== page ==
Justice @ The Cross is a ten-page poetry book that depicts the potential perspective of Jesus Christ and the audience, and the such in His last hours of life. The author, Jamahl Pettaway, attempts to bring the audience of all ages to the foot of the cross as Jesus suffered for all humanity. Minister Jamahl Pettaway was born on December 28, 1985 at Johns Hopkins Hospital in Baltimore Maryland. In 2011, Jamahl received his Bachelors of Science Degree in Business Administration from Morgan State University. As Jamahl became increasingly concerned about his soul, he began reading books such as Left Behind by Tim Lahaye & Jerry B. Jenkins. As a result, at age 12 Minister Pettaway gave his life to the Lord by accepting Christ as his personal savior. At age 13, Jamahl and family became members of The Church of the Redeemed of the Lord (CRL), which is under the leadership of Bishop Jerome Stokes. Jamahl has been an active member of CRL for over 20 years. Jamahl answered the call to ministry at the age of 17 years old, after being filled with the Holy Ghost in his room one day. Jamahl began to write sermons as the Spirit of the Lord lead him. In 2009 Jamahl became ordained as one of the youngest associate ministers of the gospel of Jesus Christ at CRL
In this substantial study Darrin W. Snyder Belousek offers a comprehensive and critical examination of penal substitution, the most widely accepted evangelical Protestant theory of atonement, and presents a biblically grounded, theologically orthodox alternative. Attending to all of the relevant biblical texts and engaging with the full spectrum of scholarship, Belousek systematically develops a biblical theory of atonement that centers on restorative -- rather than retributive -- justice. He also shows how Christian thinking on atonement correlates with major global concerns such as economic justice, capital punishment, "the war on terror," and ethnic and religious conflicts. Thorough and clearly structured, this book demonstrates how a return to biblical cruciformity can radically transform Christian mission, social justice, and peacemaking.
The move to end impunity for human rights atrocities has seen the creation of international and hybrid tribunals and increased prosecutions in domestic courts.The Oxford Companion to International Criminal Justice is the first major reference work to provide a complete overview of this emerging field. Its 1200 pages are divided into three sections. In the first part, 21 essays by leading thinkers offer a comprehensive survey of issues and debates surrounding international humanitarian law, international criminal law, and their enforcement. The second part is arranged alphabetically, containing 300 entries on doctrines, procedures, institutions and personalities. The final part contains over 330 essays on different trials from international and domestic courts dealing with war crimes, crimes against humanity, genocide, torture, and terrorism. With analysis and commentary on every aspect of international criminal justice, this Companion is designed to be the first port of call for scholars and practitioners interested in current developments in international justice.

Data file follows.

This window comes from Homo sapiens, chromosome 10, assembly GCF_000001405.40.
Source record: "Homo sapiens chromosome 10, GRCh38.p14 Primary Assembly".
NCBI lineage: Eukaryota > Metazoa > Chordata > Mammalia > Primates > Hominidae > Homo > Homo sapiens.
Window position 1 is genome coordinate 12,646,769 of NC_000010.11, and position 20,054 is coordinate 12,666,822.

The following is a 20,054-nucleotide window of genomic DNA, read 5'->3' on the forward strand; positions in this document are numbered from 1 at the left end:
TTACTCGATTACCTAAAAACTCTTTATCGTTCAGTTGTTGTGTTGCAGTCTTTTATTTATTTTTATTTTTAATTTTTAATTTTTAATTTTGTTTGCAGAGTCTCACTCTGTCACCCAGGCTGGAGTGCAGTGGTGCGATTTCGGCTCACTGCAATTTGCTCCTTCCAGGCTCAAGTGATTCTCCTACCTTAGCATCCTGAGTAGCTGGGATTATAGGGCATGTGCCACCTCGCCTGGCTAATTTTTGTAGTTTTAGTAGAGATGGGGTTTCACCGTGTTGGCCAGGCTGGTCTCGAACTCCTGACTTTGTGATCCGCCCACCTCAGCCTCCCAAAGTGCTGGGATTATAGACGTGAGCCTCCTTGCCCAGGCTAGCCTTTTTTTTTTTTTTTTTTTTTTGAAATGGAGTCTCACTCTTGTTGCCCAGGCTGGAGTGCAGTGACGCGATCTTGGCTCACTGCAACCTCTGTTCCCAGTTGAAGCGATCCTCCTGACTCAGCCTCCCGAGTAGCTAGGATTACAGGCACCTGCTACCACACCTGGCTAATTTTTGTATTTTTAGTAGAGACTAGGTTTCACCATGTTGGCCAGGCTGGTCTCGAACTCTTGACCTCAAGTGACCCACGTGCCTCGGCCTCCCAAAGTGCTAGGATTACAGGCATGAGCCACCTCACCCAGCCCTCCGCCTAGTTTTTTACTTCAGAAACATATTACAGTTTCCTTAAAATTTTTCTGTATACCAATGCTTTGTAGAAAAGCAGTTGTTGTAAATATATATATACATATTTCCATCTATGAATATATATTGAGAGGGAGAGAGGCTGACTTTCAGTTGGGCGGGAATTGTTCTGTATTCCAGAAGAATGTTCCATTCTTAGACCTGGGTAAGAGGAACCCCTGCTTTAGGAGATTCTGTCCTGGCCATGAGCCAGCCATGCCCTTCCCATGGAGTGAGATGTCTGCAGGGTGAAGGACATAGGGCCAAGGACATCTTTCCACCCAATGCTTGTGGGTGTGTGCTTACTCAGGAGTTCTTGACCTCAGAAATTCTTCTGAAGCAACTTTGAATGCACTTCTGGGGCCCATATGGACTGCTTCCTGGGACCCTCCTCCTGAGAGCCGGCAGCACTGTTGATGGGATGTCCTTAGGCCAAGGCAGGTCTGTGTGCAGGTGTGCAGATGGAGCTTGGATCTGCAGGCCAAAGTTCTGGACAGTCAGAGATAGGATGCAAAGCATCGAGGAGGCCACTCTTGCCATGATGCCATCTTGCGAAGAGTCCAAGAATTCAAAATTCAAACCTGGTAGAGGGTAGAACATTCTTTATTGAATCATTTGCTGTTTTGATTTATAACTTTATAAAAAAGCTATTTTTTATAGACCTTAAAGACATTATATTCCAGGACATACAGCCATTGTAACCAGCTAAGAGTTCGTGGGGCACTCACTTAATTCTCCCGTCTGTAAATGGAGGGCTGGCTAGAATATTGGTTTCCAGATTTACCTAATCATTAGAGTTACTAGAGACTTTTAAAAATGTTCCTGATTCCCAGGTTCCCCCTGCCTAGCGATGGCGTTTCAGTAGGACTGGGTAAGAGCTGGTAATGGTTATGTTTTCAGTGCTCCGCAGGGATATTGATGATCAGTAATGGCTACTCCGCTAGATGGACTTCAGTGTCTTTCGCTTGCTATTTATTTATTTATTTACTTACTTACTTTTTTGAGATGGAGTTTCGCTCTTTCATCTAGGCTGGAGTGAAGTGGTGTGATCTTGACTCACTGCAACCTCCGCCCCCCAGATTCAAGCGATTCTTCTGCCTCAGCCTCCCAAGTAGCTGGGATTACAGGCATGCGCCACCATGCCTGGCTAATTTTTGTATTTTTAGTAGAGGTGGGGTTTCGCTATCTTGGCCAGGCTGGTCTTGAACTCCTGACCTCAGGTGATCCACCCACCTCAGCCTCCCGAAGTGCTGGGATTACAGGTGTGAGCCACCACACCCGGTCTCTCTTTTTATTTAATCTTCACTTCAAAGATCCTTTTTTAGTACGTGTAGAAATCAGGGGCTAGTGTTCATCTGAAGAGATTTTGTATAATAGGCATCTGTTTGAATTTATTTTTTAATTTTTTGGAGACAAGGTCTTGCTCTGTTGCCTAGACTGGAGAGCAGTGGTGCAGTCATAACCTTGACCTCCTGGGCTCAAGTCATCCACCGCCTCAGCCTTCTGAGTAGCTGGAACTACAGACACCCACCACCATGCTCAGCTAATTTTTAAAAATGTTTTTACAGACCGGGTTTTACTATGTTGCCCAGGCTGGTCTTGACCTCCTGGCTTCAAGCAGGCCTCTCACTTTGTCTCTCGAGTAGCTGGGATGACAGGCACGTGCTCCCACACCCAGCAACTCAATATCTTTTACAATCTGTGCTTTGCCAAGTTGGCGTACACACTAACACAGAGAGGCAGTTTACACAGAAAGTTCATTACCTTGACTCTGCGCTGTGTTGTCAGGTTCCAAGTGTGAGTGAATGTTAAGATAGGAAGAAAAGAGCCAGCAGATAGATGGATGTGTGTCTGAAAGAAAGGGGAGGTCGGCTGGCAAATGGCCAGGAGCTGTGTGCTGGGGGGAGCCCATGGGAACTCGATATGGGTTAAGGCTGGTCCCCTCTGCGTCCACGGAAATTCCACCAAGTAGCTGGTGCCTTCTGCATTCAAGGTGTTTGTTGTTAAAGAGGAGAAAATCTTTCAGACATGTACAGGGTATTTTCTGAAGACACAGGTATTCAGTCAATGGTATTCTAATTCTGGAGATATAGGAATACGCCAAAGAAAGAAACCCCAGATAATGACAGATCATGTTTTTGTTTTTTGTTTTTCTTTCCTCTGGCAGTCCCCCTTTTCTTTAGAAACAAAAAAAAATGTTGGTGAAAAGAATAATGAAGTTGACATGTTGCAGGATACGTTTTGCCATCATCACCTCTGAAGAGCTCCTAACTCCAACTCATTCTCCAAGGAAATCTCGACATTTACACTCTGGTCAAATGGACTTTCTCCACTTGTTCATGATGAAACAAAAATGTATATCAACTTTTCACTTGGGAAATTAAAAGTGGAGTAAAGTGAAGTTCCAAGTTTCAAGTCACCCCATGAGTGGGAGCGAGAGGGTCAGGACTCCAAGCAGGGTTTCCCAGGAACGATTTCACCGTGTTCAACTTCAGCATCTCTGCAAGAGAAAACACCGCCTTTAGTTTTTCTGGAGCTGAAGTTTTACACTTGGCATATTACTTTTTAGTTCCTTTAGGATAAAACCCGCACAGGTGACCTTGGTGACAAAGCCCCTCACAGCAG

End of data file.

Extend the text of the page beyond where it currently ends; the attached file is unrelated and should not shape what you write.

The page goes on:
Criminal justice professionals often do not receive the training they need to recognize the constitutional principles that apply to their daily work. Constitutional Law for Criminal Justice offers a way to solve this problem by providing a comprehensive, well-organized, and up-to-date analysis of constitutional issues that affect criminal justice professionals. Chapter 1 summarizes the organization and content of the Constitution, the Bill of Rights, and the Fourteenth Amendment. The next eight chapters cover the constitutional principles that regulate investigatory detentions, traffic stops, arrests, use of force, search and seizure, technologically assisted surveillance, the Wiretap Act, interrogations and confessions, self-incrimination, witness identification procedures, the right to counsel, procedural safeguards during criminal trials, First Amendment issues relevant to law enforcement, capital punishment, and much more. The final chapter covers the constitutional rights of criminal justice professionals in the workplace, their protection under Title VII of the Civil Rights Act, and their accountability under 42 U.S.C. § 1983 for violating the constitutional rights of others. Part II contains abstracts of key judicial decisions exemplifying how the doctrines covered in earlier chapters are being applied by the courts. The combination of text and cases creates flexibility in structuring class time. Constitutional Law for Criminal Justice makes complex concepts accessible to students in all levels of criminal justice education. The chapters begin with an outline and end with a summary. Key Terms and Concepts are defined in the Glossary. Tables, figures, and charts are used to synthesize and simplify information. The result is an incomparably clear, student-friendly textbook that has remained a leader in criminal justice education for more than 45 years.